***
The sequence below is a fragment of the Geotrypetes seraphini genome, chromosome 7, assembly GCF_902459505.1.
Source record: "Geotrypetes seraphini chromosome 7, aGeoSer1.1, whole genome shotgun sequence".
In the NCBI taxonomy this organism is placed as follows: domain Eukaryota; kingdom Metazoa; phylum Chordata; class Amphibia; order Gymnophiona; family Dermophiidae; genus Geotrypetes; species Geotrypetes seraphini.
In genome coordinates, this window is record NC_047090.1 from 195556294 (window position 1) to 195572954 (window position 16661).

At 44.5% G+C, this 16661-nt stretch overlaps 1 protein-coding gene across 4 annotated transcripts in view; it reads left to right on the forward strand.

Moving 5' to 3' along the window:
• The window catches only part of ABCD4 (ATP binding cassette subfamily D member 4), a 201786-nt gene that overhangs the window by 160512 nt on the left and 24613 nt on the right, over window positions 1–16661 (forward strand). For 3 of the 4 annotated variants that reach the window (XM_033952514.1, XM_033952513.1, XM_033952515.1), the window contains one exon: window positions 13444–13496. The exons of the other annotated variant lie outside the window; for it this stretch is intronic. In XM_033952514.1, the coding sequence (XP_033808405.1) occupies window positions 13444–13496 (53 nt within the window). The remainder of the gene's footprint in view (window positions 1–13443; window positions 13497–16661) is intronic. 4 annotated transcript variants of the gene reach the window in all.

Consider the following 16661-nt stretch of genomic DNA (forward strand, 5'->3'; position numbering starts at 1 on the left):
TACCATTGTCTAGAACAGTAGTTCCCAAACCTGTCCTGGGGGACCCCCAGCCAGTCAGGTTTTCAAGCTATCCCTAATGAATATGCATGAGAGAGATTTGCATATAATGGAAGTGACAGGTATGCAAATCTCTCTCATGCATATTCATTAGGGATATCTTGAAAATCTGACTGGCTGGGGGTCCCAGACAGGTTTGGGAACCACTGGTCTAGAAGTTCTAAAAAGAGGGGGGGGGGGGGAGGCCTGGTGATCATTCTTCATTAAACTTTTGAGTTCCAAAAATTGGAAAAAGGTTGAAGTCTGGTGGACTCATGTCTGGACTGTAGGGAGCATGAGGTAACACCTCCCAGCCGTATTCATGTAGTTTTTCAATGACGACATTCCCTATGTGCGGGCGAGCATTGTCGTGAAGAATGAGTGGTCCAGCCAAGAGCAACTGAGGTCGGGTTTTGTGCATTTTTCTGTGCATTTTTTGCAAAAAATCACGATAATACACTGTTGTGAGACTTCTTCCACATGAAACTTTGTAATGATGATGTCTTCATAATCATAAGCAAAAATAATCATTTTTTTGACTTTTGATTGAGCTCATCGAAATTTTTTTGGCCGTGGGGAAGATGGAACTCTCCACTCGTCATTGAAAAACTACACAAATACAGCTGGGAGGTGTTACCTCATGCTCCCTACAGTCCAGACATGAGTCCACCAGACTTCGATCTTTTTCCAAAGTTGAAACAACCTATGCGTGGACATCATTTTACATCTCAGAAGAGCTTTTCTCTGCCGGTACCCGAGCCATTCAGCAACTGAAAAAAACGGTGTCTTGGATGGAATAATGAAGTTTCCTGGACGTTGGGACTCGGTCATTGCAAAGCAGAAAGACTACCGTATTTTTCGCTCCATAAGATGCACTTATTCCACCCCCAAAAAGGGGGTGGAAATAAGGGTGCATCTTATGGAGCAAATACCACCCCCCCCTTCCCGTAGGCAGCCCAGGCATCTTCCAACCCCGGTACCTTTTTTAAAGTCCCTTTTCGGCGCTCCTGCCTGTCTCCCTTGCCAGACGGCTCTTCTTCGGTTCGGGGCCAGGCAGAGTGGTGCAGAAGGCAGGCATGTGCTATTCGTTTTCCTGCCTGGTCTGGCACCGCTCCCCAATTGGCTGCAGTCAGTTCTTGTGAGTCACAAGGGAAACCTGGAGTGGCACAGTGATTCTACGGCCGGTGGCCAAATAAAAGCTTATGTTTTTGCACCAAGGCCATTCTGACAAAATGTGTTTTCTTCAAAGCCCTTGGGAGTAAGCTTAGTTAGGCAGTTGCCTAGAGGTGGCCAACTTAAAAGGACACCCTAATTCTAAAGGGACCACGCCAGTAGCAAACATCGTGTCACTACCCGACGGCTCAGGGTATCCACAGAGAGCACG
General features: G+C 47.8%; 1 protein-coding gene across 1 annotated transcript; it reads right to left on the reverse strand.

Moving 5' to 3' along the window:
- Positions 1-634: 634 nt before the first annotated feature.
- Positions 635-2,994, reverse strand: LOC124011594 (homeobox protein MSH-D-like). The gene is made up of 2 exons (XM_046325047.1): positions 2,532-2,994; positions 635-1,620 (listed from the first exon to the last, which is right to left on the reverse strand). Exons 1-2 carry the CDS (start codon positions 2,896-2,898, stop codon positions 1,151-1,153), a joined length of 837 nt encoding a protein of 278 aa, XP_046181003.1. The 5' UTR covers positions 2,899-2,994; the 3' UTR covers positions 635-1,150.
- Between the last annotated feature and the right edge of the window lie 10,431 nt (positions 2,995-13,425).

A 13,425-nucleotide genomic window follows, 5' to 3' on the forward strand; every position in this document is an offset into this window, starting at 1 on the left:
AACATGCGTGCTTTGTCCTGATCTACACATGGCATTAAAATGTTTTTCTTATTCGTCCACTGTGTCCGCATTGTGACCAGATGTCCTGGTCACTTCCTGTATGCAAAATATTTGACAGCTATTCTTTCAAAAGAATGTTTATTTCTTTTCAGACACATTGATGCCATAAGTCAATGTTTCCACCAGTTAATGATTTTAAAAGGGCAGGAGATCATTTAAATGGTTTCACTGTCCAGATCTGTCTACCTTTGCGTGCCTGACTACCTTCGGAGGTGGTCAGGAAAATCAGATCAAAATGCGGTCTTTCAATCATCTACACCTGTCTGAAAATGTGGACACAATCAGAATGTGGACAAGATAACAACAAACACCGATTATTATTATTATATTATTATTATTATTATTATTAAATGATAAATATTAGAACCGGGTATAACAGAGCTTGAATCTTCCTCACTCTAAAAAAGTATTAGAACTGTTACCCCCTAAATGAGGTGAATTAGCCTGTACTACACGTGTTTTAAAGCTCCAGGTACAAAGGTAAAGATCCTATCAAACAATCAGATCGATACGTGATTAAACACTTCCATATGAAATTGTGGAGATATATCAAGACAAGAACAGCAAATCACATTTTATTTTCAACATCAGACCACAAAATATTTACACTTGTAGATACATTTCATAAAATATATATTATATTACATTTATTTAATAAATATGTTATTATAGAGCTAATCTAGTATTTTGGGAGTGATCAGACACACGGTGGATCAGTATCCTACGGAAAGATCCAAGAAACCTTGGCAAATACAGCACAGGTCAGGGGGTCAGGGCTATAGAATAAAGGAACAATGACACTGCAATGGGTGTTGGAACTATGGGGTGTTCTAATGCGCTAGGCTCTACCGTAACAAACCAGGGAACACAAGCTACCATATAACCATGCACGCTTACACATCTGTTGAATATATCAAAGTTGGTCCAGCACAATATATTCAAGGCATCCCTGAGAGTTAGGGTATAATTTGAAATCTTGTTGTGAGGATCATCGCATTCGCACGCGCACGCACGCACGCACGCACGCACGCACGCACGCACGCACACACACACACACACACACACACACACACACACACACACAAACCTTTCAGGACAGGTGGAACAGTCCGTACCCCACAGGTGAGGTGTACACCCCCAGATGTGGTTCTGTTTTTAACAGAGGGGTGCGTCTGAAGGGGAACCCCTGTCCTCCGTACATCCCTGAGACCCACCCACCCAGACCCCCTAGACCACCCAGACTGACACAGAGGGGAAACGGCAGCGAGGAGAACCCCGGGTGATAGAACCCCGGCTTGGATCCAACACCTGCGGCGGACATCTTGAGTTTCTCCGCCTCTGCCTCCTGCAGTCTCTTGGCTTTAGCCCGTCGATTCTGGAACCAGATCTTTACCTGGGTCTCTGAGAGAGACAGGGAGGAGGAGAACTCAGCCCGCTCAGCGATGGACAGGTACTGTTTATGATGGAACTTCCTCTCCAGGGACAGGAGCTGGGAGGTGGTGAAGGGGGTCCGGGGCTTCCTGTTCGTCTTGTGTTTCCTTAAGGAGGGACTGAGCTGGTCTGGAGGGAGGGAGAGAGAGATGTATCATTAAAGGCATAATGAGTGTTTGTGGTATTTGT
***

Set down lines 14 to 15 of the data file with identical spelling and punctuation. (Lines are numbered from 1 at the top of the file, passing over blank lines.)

- Between the last annotated feature and the right edge of the window lie 10,431 nt (positions 2,995-13,425).

A 13,425-nucleotide genomic window follows, 5' to 3' on the forward strand; every position in this document is an offset into this window, starting at 1 on the left: